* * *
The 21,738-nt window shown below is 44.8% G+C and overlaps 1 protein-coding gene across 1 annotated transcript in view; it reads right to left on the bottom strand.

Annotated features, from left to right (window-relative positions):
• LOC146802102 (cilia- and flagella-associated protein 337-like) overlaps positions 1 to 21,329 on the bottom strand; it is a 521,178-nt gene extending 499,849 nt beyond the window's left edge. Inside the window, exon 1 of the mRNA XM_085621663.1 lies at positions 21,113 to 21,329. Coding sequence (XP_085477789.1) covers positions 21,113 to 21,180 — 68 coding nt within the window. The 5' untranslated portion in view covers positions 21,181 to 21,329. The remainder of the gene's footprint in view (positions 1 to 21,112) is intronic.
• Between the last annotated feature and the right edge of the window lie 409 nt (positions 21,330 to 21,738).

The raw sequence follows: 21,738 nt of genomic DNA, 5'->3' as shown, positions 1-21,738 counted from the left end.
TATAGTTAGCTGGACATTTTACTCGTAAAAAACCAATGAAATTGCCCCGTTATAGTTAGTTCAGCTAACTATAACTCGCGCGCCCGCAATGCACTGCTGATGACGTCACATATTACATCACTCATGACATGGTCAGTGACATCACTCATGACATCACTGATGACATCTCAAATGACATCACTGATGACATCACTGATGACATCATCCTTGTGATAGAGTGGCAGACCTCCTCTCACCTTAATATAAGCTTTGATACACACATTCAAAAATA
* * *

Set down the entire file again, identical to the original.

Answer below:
The 21,738-nt window shown below is 44.8% G+C and overlaps 1 protein-coding gene across 1 annotated transcript in view; it reads right to left on the bottom strand.

Annotated features, from left to right (window-relative positions):
• LOC146802102 (cilia- and flagella-associated protein 337-like) overlaps positions 1 to 21,329 on the bottom strand; it is a 521,178-nt gene extending 499,849 nt beyond the window's left edge. Inside the window, exon 1 of the mRNA XM_085621663.1 lies at positions 21,113 to 21,329. Coding sequence (XP_085477789.1) covers positions 21,113 to 21,180 — 68 coding nt within the window. The 5' untranslated portion in view covers positions 21,181 to 21,329. The remainder of the gene's footprint in view (positions 1 to 21,112) is intronic.
• Between the last annotated feature and the right edge of the window lie 409 nt (positions 21,330 to 21,738).

The raw sequence follows: 21,738 nt of genomic DNA, 5'->3' as shown, positions 1-21,738 counted from the left end.
TATAGTTAGCTGGACATTTTACTCGTAAAAAACCAATGAAATTGCCCCGTTATAGTTAGTTCAGCTAACTATAACTCGCGCGCCCGCAATGCACTGCTGATGACGTCACATATTACATCACTCATGACATGGTCAGTGACATCACTCATGACATCACTGATGACATCTCAAATGACATCACTGATGACATCACTGATGACATCATCCTTGTGATAGAGTGGCAGACCTCCTCTCACCTTAATATAAGCTTTGATACACACATTCAAAAATA